With the election just around the corner, the races are really heating up.
The Democratic presidential campaign is well underway, even though no one has officially declared. But the would-be candidates are doing everything short of an actual announcement. There’s the “I’m thinking about it” interviews. There are the sudden trips to Iowa. There’s the posturing for the base.
The field already has some frontrunners. Chief among them is Sen. Elizabeth Warren, who has been building a campaign infrastructure and courting media attention. (Her attempt to address questions about her Native American ancestry seemed like a smart move, only to backfire.) Also waiting in the wings is the 2016 runner-up, Bernie Sanders.
Then there’s former Vice President Joe Biden, whose will-he, won’t-he game is beginning to wear a little thin.
The problem with this top tier of candidates is that their combined age come election day will rival the age of the U.S. as a nation: 221. For a party increasingly reliant on millenials, the prospect of electing your grandparents is a problem.
There are plenty of ambitious younger Democrats ready to remedy that situation.
Sen. Kamala Harris has been making a tour of some of the key early primary states, including South Carolina and Iowa, the very first state to vote in the 2020 race. Harris established her progressive bona fides interrogating Brett Kavanaugh during his confirmation hearings, declaring him “unfit” to serve on the Supreme Court. She has said that she will “seriously take a look at” running after the November elections–which is a pretty good sign that she is running.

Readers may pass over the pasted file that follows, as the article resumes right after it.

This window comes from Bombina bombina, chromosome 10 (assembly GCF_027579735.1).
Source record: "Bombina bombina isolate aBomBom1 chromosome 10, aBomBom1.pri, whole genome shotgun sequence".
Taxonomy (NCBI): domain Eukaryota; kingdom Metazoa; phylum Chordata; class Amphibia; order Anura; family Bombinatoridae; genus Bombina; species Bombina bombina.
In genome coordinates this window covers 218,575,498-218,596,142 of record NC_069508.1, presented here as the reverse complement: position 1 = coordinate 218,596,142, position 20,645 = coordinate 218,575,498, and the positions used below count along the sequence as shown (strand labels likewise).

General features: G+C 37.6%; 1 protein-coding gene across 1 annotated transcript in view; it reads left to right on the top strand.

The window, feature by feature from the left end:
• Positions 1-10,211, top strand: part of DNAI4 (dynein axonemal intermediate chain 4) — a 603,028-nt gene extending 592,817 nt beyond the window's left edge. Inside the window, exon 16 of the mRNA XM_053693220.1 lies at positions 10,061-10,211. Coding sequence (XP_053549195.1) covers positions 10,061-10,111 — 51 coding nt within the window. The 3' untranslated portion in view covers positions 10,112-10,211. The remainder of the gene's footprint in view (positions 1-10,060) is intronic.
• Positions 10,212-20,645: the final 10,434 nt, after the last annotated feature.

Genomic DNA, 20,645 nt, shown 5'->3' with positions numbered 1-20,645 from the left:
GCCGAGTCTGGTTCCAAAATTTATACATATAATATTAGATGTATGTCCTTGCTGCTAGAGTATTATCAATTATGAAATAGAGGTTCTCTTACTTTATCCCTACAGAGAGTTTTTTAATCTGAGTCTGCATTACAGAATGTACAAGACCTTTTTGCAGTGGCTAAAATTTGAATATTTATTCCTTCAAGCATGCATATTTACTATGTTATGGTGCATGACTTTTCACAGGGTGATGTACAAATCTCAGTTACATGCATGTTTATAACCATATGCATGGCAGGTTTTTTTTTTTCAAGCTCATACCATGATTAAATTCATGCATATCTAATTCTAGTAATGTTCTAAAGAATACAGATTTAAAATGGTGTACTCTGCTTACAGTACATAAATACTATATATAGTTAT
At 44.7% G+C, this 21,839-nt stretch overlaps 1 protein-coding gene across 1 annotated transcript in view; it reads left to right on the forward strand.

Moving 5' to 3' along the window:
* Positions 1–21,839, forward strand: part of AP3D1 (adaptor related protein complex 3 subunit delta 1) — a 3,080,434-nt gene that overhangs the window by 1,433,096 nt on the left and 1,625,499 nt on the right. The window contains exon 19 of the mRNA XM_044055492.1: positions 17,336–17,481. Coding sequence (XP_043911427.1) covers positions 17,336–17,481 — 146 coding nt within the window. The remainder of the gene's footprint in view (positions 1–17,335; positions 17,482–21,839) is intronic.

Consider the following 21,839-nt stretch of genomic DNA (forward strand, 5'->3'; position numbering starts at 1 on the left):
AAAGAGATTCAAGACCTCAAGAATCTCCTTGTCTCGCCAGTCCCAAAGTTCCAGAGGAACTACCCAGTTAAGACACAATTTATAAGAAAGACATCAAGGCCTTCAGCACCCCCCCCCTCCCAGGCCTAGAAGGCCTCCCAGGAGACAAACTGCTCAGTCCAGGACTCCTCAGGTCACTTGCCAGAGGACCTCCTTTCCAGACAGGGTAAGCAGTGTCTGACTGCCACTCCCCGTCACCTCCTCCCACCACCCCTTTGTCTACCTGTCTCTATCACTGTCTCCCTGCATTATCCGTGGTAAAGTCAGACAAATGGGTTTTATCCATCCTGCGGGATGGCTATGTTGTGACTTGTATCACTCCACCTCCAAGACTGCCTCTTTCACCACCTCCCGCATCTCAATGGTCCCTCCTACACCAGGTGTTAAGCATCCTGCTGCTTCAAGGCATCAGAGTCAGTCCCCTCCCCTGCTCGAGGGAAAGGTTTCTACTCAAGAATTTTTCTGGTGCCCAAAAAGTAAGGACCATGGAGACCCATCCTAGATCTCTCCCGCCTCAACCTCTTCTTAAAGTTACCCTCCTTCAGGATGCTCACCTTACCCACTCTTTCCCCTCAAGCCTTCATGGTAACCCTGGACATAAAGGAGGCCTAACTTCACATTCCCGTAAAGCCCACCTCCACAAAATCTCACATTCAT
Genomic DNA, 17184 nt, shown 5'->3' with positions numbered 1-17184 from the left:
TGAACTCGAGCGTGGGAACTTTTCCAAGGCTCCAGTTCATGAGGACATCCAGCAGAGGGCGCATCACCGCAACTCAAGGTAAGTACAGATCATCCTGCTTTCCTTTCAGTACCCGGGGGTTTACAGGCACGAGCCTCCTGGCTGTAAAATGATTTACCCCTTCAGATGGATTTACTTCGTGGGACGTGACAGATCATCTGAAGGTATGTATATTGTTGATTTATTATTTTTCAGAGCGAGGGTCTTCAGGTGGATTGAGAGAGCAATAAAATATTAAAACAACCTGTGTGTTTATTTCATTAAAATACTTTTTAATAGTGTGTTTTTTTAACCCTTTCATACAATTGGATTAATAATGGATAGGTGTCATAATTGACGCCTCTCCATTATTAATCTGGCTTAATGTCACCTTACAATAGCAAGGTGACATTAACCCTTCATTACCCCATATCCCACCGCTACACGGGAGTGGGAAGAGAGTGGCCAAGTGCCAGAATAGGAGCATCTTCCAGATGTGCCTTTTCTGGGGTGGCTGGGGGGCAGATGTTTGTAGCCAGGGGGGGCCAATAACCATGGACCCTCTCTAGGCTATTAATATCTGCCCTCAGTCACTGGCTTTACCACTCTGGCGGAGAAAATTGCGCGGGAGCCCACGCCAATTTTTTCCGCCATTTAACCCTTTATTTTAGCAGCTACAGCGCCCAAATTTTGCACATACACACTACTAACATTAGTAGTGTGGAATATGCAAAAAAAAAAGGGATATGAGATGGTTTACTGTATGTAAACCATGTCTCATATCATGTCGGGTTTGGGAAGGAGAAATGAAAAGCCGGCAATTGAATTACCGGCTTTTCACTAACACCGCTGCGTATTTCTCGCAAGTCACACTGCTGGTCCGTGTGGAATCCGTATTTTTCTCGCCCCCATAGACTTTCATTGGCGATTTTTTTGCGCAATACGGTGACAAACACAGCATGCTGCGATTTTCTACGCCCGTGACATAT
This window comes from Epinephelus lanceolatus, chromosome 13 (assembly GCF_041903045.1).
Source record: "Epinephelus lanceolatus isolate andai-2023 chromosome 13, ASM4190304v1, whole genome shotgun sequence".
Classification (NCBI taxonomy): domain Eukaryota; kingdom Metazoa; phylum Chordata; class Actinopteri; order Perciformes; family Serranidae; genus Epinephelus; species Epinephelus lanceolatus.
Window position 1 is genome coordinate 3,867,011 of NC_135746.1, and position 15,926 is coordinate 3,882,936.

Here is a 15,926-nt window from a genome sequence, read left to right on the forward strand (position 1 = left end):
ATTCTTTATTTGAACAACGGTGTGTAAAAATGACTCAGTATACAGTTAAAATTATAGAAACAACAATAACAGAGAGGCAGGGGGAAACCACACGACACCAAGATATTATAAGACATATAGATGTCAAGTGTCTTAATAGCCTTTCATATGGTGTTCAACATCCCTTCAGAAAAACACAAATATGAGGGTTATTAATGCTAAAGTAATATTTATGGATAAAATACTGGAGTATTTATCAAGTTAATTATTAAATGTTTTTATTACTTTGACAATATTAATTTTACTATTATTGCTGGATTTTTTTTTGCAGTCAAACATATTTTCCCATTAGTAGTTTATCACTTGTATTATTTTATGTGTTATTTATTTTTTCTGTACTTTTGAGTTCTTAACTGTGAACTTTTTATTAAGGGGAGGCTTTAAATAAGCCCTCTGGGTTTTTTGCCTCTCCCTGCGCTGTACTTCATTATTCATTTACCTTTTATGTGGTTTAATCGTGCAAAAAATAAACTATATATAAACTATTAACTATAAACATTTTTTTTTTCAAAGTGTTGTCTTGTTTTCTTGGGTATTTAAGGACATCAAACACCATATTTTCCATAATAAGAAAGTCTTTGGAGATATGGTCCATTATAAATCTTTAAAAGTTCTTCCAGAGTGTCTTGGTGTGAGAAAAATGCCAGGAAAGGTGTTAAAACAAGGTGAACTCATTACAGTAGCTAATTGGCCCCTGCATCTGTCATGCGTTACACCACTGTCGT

Similarly, Sen. Cory Booker has been making the rounds in primary states as well. He’s already built an impressive campaign structure in Iowa, where he recently spoke to large crowds. Unlike Harris, Booker has been willing to offer hands-on fundraising help for local candidates in the state, thereby earning their loyalty going into the presidential season.
Then there’s Julian Castro, the former Secretary of Housing and Urban Development under President Obama. Castro has said he is “likely” to run, but will wait until–you guessed it–after the November elections to make a decision.
Castro in particular suffers from a relatively low-profile among voters, even though he was on Hillary Clinton’s list of potential running mates. However, all the candidates take comfort in Obama’s example: he was a first-term Senator virtually unknown to most of the public when he launched his campaign in 2007.
There are plenty of others just as eager to join the fray. The list of potential candidates who are believed to be thinking seriously about a run include Sen. Kirsten Gillibrand, Sen. Amy Klobuchar, Los Angeles Mayor Eric Garcetti, New York Gov. Andrew Cuomo and even Michael Avenatti, the lawyer for porn star Stormy Daniels.
All in all, Democrats will probably be looking at a field of at least a dozen candidates and possibly more. That will give party followers a lot to choose from. On the other hand, it will also compare to the number of candidates in the Republican field in 2016, which allowed for an oddball candidate to slip through.
With any luck, Democrats will repeat Trump’s success–just not his candidacy.